A Democrat-Run Congress Would Bolster Odds of State, City Aid
(Bloomberg) -- The prospect of Democratic control of Congress has increased the odds that the federal government will extend aid to cities and states stung by the economic fallout of the coronavirus pandemic.
Democrat Raphael Warnock claimed one of the two Senate seats in Georgia’s runoff election and Jon Ossoff held a lead over his Republican opponent Wednesday morning, raising the chance that Vice President-elect Kamala Harris will wield the tie-breaking power over an evenly divided Senate.
That would allow President-elect Joe Biden to push for another stimulus bill that would extend aid to states, cities and local transit agencies whose revenue was diminished after shutdowns to contain the virus sent the economy into the worst recession since World War II. Republicans have opposed such aid, characterizing it as a bailout for Democratic strongholds even though the impacts are being felt broadly across the country.
“That would really be, in my mind, considered an upside scenario for municipal credit,” said Tom Kozlik, head of municipal strategy and credit at Hilltop Securities, who said state and local governments may still struggle to return to pre-covid levels of stability even with aid. “But it is going to be a lot closer than what it would have been.”
Direct aid for state and cities was largely absent in the most recent stimulus legislation. Democrats included about $1 trillion in the bill that passed the House last year, only to stall in the Republican-led Senate.
It remains to be seen what a Biden relief bill would look like, though he’s made it clear that he plans to push for one. Even without a large amount of direct aid, previous stimulus bills are helping states and cities by keeping the economy afloat and preventing tax collections from being reduced as much as once anticipated.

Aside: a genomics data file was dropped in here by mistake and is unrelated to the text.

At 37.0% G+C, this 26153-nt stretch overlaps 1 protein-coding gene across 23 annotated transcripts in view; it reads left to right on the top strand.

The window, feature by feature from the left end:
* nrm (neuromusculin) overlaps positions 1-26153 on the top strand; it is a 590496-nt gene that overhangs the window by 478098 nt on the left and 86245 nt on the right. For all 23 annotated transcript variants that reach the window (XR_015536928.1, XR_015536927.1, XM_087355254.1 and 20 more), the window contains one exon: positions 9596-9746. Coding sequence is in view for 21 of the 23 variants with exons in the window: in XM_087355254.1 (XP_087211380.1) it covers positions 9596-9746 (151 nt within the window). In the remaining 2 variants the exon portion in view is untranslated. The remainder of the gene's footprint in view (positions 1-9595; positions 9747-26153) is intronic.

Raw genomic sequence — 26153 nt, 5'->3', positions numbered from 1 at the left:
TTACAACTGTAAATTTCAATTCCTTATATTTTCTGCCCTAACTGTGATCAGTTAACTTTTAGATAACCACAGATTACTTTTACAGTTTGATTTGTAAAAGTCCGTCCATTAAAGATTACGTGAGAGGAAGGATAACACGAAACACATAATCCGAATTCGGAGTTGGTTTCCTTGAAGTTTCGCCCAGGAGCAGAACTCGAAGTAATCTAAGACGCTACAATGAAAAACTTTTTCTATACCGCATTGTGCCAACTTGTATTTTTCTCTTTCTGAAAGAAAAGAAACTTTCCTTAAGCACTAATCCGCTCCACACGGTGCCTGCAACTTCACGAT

“I have long said that the bipartisan Covid-19 relief bill passed in December was just a down payment,” Biden said in a statement Wednesday. “We need urgent action on what comes next, because the Covid-19 crisis hits red states and blue states alike.”
The outlook for U.S. states and cities has improved dramatically since the onset of the pandemic, largely due to the help provided by the first stimulus package enacted in March. That means that the Biden administration could enact much less aid than was previously approved by the House.
Dan White, director of public sector research for Moody’s Analytics, said aid of about $80 billion to $100 billion could cover the firm’s forecast for the shortfall facing states and local governments through mid-2022. He said the firm’s estimate for those deficits has declined thanks to previous federal support, including $82 billion for schools and universities in the package that lawmakers passed in December.
In the municipal-bond market, where states and cities raise money, yields may climb higher in tandem with U.S. Treasuries as investors factor in the possibility of another economic stimulus package. Ten-year benchmark municipal yields inched up two basis points on Wednesday.
But investors are likely to welcome the impact of another aid package that would ease the risk of credit-rating downgrades to governments.
New York’s Metropolitan Transportation Authority has been among those hardest hit as ridership on the city’s buses, subways and commuter trains tumbled after the pandemic struck. While the agency received $4 billion of aid in legislation approved last month, it faces an estimated $8 billion deficit through 2024 and is counting on potential help should New York Senator Chuck Schumer become Senate Majority Leader.
New York City Mayor Bill de Blasio said Schumer’s ascension as Senate leader would open “a whole new world of possibilities for this city and for this nation.”
“Make cities, counties and states whole for what they’ve been through,” de Blasio said. “Those are particularly urgent matters.”
A Democratic Congress and White House would provide a “positive tailwind” to municipal bonds because of the prospect of additional aid, said Eric Glass, a portfolio manager for fixed income impact strategies at AllianceBernstein.
“From my perspective, this is nothing but a positive for munis,” he said.
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